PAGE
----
“Justice” is a word we are taught early in life, and we are reminded constantly that it is a principle we should uphold and promote. In Hebrew, the word tzedek is used to promote acts of loving kindness and righteousness. Its diminutive, tzedakah, is translated as charity, but it is much more. We are taught in the Torah, in the book of Deuteronomy 16:20: “Justice, Justice shall you pursue.” In Hebrew, “Tzedek, tzedek tirdorf.”

It is a vital, active imperative for the Jewish people to be on the front lines of issues protecting and promoting the rights of any group being treated unfairly. To take approximately 10 percent of the U.S. population and tell them they are second-class citizens is clearly unjust. As Jews we are instructed to seek justice for the stranger, the widow and the orphan because too often society discriminates against and takes advantage of those without advocates.

I have come to see the protection of gay marriage as a manifestation of the Jewish value of seeking justice for those who are enslaved. To those who cover their prejudice with reference to biblical injunctions against homosexuality, I ask if they are willing to live by every other law listed in the Torah. For such literalists, I submit that the very Torah portion of Leviticus that they so often quote also enjoins us to harbor no hatred against our brother and our neighbor.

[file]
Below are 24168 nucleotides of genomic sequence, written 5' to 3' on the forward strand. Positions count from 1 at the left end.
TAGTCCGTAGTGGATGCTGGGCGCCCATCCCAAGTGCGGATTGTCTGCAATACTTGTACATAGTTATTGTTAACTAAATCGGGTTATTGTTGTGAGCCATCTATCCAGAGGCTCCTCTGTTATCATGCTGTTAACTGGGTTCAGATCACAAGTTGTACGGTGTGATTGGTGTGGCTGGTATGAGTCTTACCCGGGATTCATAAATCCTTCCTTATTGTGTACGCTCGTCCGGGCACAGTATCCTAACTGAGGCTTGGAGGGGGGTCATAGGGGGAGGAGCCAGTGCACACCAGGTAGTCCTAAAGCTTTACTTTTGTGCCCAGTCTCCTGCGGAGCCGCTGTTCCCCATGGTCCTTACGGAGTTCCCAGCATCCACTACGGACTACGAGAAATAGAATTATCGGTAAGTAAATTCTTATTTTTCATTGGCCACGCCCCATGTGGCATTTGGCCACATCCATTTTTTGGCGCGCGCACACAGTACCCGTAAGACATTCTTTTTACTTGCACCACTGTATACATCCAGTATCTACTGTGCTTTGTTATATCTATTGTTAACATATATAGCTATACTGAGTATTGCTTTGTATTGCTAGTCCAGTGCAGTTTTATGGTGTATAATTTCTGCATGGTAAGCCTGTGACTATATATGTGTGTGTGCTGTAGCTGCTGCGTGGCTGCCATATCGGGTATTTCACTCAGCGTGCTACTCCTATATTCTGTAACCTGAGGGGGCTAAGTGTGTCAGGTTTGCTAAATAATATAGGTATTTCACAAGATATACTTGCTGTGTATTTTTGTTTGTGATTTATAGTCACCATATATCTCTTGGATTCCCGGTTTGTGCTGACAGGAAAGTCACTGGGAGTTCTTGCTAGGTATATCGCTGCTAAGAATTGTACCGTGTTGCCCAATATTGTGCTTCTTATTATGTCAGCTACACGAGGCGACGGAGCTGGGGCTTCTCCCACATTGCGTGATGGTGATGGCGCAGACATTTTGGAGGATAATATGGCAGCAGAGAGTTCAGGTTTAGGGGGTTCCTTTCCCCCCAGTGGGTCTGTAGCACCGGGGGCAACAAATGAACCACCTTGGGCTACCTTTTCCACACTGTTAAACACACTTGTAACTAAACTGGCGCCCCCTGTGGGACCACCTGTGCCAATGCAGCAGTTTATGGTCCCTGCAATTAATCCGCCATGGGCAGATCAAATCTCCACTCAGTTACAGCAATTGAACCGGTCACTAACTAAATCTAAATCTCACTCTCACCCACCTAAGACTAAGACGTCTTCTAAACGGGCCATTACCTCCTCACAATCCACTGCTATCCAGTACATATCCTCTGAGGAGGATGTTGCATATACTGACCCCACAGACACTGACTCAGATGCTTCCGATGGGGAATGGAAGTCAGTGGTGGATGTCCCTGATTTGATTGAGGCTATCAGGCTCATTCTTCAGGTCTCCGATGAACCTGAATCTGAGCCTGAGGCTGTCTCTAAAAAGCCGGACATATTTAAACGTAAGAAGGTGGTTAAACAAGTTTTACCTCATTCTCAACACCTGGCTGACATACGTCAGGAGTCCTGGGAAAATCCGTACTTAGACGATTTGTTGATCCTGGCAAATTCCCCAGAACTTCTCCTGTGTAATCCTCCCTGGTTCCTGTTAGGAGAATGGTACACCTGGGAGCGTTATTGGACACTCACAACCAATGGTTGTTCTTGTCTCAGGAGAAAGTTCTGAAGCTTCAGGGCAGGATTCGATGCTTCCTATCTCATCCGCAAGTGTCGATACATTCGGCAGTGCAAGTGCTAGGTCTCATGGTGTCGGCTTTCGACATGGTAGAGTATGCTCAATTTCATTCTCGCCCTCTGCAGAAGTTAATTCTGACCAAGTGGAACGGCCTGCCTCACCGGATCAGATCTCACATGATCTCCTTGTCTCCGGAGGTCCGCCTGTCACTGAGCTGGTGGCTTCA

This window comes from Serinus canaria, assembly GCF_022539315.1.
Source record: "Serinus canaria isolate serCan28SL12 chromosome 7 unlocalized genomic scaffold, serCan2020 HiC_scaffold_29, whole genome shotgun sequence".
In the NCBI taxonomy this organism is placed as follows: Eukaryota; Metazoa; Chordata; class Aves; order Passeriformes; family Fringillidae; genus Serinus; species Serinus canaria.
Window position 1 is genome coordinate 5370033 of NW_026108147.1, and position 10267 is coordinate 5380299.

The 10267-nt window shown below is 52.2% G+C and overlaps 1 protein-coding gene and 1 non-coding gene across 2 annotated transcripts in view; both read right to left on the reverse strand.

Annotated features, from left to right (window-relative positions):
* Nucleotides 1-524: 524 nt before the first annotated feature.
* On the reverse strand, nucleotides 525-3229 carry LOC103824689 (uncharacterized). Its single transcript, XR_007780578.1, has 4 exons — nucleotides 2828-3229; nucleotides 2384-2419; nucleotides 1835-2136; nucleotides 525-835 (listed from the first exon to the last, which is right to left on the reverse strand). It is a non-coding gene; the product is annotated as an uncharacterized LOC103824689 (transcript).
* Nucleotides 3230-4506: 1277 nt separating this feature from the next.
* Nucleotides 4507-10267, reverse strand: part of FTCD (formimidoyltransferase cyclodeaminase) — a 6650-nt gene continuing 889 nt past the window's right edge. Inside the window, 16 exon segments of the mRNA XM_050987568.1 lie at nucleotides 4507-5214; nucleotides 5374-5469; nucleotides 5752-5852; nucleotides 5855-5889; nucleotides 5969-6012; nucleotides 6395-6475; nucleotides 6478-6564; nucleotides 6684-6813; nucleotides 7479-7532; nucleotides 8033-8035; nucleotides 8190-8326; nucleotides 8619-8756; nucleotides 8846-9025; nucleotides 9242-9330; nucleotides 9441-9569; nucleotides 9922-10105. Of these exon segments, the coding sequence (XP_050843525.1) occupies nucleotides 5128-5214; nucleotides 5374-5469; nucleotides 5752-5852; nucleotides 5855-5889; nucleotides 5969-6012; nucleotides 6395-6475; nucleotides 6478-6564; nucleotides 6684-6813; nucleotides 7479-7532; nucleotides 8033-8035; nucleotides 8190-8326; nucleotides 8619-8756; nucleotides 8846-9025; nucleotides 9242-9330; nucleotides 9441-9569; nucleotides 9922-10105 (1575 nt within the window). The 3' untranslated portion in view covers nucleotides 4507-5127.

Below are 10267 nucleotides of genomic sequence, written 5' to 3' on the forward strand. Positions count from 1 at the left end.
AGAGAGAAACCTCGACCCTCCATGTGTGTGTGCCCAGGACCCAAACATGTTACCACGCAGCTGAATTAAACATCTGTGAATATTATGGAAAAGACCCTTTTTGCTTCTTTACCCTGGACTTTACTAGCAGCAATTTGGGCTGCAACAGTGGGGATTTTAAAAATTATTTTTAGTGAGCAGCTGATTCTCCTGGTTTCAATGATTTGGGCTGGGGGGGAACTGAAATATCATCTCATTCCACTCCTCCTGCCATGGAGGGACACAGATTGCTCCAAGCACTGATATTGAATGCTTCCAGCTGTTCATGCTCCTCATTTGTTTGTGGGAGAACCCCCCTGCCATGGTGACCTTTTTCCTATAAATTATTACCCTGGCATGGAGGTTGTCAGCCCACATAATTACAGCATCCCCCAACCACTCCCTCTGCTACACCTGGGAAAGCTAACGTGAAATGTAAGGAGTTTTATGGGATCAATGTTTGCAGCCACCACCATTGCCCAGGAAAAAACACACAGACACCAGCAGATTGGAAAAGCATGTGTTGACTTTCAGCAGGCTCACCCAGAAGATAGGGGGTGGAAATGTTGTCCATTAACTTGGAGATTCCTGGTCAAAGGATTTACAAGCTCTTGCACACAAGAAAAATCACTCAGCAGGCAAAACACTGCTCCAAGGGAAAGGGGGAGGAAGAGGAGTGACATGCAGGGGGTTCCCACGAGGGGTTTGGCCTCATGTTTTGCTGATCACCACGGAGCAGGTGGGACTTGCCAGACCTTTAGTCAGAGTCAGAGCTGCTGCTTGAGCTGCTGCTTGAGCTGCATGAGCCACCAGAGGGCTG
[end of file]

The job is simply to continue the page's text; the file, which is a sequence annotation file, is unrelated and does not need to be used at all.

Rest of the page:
To freeze Judaism in time because of ancient biblical edicts is to deny that Judaism is a mighty river that moves forward through time, a living entity that changes course and becomes renewed through what it meets on the banks. Like a river, it retains its essential character although it is constantly renewed and evolving.

Today, the Jewish pursuit of justice must channel itself against the denial of marriage equality. For Jews, who have suffered so much throughout history at the hands of prejudice, to stand idly by while any group is treated so unfairly is unequivocally wrong.

I have been inspired in my thinking on gay rights and marriage equality by a woman I have known since she was a teenager. She is now the leader of Keshet, a group that promotes equality for the LGBT community in the Jewish world.

Idit Klein first came to my attention when she was in high school. She was a student on a program I founded called the Bronfman Youth Fellowship that targets Jewish teens of exceptional promise from an array of backgrounds. In my conversations with her over the years, I have learned that the issues facing LGBT Jews are ones on which all Jews need to speak out.